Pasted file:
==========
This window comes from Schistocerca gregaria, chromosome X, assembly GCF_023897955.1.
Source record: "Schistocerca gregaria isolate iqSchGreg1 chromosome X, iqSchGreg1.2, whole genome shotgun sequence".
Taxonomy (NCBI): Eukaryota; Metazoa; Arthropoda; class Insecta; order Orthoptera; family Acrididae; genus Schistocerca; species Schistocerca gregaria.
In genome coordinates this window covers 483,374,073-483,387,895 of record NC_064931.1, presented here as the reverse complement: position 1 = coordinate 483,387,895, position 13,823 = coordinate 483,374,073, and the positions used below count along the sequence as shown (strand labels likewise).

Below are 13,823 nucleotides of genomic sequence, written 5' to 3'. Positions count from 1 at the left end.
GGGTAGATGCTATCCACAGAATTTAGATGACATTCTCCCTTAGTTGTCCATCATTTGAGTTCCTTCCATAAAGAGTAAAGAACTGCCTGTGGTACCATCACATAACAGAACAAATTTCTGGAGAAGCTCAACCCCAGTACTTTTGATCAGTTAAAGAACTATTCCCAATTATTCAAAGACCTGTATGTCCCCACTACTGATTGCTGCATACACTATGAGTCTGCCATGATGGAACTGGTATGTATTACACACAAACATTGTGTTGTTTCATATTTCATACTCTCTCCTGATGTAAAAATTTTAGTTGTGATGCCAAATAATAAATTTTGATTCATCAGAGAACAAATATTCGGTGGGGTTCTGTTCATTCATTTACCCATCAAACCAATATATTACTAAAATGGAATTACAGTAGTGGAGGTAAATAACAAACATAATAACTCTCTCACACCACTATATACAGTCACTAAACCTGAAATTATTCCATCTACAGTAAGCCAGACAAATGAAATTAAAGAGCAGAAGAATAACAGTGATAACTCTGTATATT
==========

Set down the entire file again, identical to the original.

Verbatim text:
This window comes from Schistocerca gregaria, chromosome X, assembly GCF_023897955.1.
Source record: "Schistocerca gregaria isolate iqSchGreg1 chromosome X, iqSchGreg1.2, whole genome shotgun sequence".
Taxonomy (NCBI): Eukaryota; Metazoa; Arthropoda; class Insecta; order Orthoptera; family Acrididae; genus Schistocerca; species Schistocerca gregaria.
In genome coordinates this window covers 483,374,073-483,387,895 of record NC_064931.1, presented here as the reverse complement: position 1 = coordinate 483,387,895, position 13,823 = coordinate 483,374,073, and the positions used below count along the sequence as shown (strand labels likewise).

Below are 13,823 nucleotides of genomic sequence, written 5' to 3'. Positions count from 1 at the left end.
GGGTAGATGCTATCCACAGAATTTAGATGACATTCTCCCTTAGTTGTCCATCATTTGAGTTCCTTCCATAAAGAGTAAAGAACTGCCTGTGGTACCATCACATAACAGAACAAATTTCTGGAGAAGCTCAACCCCAGTACTTTTGATCAGTTAAAGAACTATTCCCAATTATTCAAAGACCTGTATGTCCCCACTACTGATTGCTGCATACACTATGAGTCTGCCATGATGGAACTGGTATGTATTACACACAAACATTGTGTTGTTTCATATTTCATACTCTCTCCTGATGTAAAAATTTTAGTTGTGATGCCAAATAATAAATTTTGATTCATCAGAGAACAAATATTCGGTGGGGTTCTGTTCATTCATTTACCCATCAAACCAATATATTACTAAAATGGAATTACAGTAGTGGAGGTAAATAACAAACATAATAACTCTCTCACACCACTATATACAGTCACTAAACCTGAAATTATTCCATCTACAGTAAGCCAGACAAATGAAATTAAAGAGCAGAAGAATAACAGTGATAACTCTGTATATT